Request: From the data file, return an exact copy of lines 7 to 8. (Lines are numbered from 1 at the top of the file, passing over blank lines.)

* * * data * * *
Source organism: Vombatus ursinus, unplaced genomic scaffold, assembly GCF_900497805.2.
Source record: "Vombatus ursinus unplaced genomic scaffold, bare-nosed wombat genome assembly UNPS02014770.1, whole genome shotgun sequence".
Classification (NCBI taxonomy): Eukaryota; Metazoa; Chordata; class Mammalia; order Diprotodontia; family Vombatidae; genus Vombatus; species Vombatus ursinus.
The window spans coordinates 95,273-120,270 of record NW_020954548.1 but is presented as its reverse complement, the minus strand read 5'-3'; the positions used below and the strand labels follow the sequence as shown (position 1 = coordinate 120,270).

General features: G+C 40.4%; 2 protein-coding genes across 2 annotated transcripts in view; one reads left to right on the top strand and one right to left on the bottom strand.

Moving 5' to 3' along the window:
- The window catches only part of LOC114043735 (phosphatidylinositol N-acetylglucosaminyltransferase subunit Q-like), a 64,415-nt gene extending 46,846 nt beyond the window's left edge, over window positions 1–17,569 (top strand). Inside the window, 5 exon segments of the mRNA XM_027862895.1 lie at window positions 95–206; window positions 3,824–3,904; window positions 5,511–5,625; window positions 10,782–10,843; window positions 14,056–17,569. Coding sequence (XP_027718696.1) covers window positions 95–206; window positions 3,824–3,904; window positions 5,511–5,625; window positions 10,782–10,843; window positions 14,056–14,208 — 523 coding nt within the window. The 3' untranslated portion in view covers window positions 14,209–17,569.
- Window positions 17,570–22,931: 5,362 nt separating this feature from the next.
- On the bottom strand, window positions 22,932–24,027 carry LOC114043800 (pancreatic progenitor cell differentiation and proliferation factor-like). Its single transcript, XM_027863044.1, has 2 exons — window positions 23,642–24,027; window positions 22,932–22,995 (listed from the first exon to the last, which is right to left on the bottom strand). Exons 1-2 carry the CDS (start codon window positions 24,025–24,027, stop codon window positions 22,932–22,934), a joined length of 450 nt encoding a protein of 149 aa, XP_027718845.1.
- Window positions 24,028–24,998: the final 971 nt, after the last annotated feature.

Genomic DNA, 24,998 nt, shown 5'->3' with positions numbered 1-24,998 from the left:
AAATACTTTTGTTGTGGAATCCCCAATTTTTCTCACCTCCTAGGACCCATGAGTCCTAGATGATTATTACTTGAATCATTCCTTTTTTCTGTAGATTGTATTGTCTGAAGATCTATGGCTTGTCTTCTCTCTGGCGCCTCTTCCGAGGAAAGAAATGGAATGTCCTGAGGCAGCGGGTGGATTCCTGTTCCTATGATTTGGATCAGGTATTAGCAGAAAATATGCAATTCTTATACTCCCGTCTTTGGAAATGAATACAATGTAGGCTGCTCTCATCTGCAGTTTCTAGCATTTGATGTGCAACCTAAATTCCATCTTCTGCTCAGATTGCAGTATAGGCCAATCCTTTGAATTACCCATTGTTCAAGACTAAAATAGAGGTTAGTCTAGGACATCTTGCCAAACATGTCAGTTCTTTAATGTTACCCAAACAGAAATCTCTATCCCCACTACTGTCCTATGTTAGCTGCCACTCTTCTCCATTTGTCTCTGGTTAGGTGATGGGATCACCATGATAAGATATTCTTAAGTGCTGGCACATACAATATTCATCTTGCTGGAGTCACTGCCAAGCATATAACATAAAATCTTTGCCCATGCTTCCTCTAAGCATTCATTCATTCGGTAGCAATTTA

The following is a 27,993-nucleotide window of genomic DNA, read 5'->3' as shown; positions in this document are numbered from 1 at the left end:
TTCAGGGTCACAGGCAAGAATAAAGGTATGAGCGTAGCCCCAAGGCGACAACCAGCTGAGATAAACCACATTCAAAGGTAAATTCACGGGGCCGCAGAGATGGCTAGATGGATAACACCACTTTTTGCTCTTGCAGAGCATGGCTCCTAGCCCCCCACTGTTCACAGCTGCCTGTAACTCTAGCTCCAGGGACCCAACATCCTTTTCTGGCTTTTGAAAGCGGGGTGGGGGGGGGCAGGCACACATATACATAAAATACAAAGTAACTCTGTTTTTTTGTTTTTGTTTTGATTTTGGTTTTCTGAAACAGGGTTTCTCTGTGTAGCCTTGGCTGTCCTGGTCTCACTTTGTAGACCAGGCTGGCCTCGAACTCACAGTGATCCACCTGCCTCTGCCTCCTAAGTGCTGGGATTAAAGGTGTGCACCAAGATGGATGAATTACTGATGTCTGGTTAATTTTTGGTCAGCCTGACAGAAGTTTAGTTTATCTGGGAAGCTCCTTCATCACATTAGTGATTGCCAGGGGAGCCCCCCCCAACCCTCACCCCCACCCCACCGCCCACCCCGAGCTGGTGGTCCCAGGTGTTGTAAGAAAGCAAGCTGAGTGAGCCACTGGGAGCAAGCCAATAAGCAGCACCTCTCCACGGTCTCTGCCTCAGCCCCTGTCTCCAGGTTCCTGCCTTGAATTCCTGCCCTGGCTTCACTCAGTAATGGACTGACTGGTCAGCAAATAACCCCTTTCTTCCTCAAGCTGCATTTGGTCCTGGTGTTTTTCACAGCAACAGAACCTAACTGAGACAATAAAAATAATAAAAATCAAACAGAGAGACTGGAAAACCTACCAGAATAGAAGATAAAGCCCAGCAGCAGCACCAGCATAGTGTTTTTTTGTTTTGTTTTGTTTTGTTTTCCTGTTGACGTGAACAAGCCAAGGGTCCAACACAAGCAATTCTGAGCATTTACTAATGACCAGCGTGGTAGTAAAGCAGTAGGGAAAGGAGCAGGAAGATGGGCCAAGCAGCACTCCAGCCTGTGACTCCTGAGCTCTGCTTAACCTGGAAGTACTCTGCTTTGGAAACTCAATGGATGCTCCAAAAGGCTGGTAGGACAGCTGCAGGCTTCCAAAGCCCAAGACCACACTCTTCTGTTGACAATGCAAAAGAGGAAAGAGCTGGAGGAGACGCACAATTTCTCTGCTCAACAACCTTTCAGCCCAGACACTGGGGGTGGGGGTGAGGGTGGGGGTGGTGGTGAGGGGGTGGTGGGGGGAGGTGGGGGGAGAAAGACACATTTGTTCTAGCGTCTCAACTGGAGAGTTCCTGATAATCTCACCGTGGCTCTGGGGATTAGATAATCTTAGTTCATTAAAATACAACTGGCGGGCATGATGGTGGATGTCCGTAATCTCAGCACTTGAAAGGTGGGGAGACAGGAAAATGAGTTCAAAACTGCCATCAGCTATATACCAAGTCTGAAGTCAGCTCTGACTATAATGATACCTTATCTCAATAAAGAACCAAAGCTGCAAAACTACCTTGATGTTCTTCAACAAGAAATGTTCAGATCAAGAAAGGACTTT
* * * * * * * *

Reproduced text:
- The window catches only part of LOC114043735 (phosphatidylinositol N-acetylglucosaminyltransferase subunit Q-like), a 64,415-nt gene extending 46,846 nt beyond the window's left edge, over window positions 1–17,569 (top strand). Inside the window, 5 exon segments of the mRNA XM_027862895.1 lie at window positions 95–206; window positions 3,824–3,904; window positions 5,511–5,625; window positions 10,782–10,843; window positions 14,056–17,569. Coding sequence (XP_027718696.1) covers window positions 95–206; window positions 3,824–3,904; window positions 5,511–5,625; window positions 10,782–10,843; window positions 14,056–14,208 — 523 coding nt within the window. The 3' untranslated portion in view covers window positions 14,209–17,569.
- Window positions 17,570–22,931: 5,362 nt separating this feature from the next.